Local lessons learned in chemical contamination of water supply.

Canada contains approximately seven per cent of the world’s fresh and renewable water according to Environment Canada.

Since a high percentage of Canada’s water drains to the north while most of Canada’s population is in the south,  excessive water consumption and water availability are legitimate concerns.

When a fire destroyed the St-Albert Cheese Factory in St. Albert, Ontario the issue of water contamination and consumption was again a hot topic as chemicals from the fire and the water used to extinguish it may have leaked into their groundwater system. While it is a common belief that water can be purified when boiled, the Eastern Ontario Health Unit said that not all toxins and chemicals can be removed this way. Boiling water will eradicate most harmful bacteria but chemicals are more difficult to cleanse. Because, in many instances, chemicals  can’t be tasted, smelled or seen, knowing water is safe to drink requires more elaborate processes.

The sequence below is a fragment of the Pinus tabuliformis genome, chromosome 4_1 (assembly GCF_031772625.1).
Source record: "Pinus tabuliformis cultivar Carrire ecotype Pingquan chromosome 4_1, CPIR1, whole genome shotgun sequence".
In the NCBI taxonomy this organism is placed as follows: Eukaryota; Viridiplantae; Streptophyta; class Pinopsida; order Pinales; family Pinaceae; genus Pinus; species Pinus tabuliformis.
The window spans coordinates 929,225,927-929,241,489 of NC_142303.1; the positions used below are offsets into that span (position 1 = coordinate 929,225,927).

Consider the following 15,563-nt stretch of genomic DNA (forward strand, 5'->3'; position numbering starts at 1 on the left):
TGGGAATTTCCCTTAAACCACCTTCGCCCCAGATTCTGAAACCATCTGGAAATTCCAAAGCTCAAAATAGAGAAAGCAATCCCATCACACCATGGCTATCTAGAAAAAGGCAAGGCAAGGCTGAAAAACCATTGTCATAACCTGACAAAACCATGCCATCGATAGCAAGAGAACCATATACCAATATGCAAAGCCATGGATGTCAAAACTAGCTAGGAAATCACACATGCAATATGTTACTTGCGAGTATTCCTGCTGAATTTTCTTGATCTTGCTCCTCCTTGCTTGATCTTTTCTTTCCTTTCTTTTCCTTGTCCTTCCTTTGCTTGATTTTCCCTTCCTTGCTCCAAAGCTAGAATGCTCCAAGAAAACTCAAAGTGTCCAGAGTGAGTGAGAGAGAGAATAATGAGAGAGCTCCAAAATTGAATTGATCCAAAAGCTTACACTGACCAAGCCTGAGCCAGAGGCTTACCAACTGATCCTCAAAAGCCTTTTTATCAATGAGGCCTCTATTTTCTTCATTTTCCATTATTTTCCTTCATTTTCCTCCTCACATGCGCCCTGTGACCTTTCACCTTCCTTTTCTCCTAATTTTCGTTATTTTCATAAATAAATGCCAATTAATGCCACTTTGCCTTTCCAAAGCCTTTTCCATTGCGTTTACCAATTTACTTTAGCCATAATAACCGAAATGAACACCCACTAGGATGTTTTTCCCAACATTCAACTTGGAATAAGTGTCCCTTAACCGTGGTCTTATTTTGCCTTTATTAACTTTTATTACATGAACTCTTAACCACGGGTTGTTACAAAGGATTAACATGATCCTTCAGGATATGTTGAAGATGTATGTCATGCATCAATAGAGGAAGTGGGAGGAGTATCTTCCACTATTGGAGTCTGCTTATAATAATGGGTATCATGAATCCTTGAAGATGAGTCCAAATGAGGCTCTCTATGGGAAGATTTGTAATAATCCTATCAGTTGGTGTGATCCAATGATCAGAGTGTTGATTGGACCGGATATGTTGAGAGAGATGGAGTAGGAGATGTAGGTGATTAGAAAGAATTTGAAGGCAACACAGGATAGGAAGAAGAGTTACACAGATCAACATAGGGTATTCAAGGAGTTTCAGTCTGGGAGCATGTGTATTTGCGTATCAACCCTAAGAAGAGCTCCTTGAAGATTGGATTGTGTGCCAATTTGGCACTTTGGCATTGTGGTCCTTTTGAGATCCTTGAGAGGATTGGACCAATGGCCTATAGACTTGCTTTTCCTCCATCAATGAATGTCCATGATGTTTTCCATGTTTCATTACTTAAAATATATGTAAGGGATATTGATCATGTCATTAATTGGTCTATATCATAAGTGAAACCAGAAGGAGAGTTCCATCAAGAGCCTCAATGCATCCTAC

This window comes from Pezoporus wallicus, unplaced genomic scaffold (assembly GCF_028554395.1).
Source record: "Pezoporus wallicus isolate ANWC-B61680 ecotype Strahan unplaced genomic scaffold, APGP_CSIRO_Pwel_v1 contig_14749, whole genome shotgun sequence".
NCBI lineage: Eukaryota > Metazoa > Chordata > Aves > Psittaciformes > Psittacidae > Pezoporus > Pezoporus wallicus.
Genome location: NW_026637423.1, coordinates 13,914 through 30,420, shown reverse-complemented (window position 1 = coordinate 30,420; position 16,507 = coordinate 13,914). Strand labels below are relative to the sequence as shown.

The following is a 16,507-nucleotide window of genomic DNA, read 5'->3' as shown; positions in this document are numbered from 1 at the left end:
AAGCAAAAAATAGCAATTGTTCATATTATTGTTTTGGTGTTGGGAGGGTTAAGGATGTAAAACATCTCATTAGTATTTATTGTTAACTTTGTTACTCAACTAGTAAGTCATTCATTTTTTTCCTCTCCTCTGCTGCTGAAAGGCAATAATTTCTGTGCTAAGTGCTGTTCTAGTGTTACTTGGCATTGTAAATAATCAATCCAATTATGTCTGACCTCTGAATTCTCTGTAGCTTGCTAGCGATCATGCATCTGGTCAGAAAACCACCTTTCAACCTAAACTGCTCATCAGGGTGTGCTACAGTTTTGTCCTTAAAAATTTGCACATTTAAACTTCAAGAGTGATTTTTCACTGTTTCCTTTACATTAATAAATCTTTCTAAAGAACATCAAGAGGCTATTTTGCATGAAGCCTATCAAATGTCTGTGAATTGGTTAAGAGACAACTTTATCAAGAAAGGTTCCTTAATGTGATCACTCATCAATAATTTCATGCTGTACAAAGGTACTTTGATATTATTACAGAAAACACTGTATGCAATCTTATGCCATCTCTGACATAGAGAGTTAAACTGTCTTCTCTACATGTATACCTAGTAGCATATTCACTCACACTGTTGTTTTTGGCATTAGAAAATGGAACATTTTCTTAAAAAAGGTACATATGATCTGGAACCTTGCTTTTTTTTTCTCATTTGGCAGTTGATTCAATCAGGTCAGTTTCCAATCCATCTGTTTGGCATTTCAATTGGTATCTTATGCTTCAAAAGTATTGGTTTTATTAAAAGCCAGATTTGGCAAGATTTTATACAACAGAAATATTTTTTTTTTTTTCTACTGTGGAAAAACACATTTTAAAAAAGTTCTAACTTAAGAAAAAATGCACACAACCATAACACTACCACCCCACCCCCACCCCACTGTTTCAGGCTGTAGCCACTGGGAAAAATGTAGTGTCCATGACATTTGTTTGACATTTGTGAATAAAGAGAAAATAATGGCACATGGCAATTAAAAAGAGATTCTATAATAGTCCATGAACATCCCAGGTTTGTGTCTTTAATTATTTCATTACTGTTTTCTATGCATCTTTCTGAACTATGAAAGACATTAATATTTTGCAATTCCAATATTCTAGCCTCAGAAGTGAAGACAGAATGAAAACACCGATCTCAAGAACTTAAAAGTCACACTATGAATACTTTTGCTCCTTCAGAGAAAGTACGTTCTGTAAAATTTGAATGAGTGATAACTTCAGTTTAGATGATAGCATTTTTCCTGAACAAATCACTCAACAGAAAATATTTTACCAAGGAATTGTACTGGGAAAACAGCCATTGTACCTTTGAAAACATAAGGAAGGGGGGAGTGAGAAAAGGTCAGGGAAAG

In laboratories, a multitude of tests are used to detect chemical, bacteria and microorganisms in water. Gene probes are often used to seek out contaminants in water. This process uses DNA fragments that attach to similar DNA fragments in the water. When gene probe tests are positive,  the contaminated water must have the harmful pathogens eliminated.

One of the more common tests is the biochemical oxygen demand. Normally this is used to measure the amount of pollutants in a body of water. It measures the amount of oxygen needed for microorganism to grow in water.

The water ban  in the town of St. Albert  has since been lifted however the incident did raise awareness of the fragility of our water resources and the need to manage them wisely.

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